tain, were used to strike them to the earth. . . . So prodigious was the number of the birds, that the scattering fire of the guns, with the hurtling missiles, and the cries of the boys, had no other effect than to break off small flocks from the immense masses that continued to dart along the valley, as if the whole of the feathered tribe were pouring through that one pass. None pretended to collect the game, which lay scattered over the fields in such profusion as to cover the very ground with the fluttering victims."
The slaughter described finally ended with a grand finale when an old swivel gun was "loaded with handsful of bird-shot," and fired into the mass of pigeons with such fatal effect that there were birds enough killed and wounded on the ground to feed the whole settlement.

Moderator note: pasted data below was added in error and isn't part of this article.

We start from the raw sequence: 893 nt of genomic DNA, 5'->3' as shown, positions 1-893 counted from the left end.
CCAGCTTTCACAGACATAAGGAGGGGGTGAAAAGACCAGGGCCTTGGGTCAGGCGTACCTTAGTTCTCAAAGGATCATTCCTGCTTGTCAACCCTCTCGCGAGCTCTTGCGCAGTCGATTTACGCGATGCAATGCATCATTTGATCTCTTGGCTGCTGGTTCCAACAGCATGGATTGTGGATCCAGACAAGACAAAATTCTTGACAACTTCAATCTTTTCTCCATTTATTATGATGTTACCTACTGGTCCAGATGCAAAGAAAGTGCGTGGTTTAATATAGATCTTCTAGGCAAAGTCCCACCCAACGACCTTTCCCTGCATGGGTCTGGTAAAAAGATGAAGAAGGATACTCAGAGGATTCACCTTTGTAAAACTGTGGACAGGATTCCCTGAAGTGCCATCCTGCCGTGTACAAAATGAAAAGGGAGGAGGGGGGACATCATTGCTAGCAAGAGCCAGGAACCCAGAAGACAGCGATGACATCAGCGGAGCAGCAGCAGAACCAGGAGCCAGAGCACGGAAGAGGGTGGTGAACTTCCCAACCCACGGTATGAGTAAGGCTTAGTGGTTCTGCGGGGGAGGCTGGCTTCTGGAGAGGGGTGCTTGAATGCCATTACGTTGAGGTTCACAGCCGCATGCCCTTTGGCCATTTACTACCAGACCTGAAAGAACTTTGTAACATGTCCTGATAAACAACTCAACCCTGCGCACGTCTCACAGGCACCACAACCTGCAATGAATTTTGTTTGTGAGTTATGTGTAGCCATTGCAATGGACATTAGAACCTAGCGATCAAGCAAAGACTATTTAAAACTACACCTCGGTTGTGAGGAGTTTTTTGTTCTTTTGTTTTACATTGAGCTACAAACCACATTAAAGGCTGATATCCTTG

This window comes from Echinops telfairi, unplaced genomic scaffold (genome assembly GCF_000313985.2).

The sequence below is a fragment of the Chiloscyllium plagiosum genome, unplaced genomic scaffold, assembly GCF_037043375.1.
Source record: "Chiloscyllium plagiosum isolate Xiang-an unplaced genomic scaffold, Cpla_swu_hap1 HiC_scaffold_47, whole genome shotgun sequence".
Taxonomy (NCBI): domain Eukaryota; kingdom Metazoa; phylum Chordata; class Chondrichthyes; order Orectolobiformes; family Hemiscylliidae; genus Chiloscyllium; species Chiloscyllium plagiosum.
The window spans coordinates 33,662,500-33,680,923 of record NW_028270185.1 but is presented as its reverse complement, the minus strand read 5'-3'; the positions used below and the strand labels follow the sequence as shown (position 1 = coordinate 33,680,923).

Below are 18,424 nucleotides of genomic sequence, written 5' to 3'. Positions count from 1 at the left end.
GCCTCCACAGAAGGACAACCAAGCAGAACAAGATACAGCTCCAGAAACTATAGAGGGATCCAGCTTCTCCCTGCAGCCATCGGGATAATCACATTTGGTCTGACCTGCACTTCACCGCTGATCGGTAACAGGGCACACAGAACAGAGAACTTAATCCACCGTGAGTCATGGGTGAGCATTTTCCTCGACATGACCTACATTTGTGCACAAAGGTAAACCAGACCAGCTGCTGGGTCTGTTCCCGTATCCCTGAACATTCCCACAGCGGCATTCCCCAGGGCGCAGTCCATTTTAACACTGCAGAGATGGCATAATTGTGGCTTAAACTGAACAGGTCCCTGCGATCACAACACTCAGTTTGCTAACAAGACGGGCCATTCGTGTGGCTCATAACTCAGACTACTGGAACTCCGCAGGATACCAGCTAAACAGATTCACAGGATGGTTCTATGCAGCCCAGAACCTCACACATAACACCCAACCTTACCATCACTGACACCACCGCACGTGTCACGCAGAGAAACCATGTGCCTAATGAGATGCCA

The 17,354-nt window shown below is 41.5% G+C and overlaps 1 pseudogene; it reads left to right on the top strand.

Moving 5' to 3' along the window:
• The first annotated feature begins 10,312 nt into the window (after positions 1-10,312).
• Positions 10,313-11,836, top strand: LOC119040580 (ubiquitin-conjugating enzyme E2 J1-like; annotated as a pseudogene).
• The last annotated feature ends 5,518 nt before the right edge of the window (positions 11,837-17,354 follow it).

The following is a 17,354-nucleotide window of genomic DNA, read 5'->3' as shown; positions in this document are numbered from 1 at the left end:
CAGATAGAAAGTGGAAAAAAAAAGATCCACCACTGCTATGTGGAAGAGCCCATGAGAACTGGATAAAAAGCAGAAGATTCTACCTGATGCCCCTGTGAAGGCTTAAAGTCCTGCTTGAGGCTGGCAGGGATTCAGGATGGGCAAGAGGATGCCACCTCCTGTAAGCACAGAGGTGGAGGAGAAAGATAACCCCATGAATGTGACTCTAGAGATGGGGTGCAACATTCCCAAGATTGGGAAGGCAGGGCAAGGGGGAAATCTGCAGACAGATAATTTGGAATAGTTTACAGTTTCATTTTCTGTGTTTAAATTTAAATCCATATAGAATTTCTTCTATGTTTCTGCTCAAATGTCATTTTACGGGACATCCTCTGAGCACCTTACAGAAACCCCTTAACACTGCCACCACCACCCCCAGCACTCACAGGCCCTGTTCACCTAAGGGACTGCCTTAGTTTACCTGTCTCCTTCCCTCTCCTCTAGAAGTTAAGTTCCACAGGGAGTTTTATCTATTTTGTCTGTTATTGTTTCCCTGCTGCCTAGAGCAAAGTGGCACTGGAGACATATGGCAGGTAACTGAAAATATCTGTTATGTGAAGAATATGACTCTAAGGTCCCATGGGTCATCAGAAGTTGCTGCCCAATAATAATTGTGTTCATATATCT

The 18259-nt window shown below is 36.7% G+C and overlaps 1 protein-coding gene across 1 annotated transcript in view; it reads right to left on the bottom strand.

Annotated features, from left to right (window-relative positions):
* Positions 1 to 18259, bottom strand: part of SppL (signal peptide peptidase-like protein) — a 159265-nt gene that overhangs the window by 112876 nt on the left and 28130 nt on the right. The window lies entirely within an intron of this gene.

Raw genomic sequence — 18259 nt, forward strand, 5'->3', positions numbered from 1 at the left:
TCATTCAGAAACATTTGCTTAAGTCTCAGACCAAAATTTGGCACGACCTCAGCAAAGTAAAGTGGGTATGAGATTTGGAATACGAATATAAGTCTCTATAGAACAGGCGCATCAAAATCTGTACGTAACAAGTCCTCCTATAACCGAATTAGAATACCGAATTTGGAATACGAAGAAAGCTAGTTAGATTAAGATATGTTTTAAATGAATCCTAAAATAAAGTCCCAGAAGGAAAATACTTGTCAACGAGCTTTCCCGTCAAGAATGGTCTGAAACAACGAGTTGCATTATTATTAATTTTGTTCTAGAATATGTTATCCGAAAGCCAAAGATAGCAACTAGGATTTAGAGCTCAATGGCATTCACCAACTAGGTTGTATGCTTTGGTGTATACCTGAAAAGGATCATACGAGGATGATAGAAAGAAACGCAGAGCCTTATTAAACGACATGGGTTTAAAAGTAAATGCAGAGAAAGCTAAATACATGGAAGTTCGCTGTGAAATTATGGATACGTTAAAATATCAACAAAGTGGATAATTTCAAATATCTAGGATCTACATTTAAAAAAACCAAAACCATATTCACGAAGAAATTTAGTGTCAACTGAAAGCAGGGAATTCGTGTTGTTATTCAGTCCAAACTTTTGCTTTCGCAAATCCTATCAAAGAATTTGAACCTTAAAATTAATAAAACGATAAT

The following description is from "The Chain-bearer," also by J. Fenimore Cooper. The region of which he writes is in Central New York.
"I scarce know how to describe the remarkable scene. As we drew near to the summit of the hill, pigeons began to be seen fluttering among the branches over our heads, as individuals are met along the roads that lead into the suburbs of a large town. We had probably seen a thousand birds glancing around among the trees, before we came in view of the roost itself. The numbers increased as we drew nearer, and presently the forest was alive with them.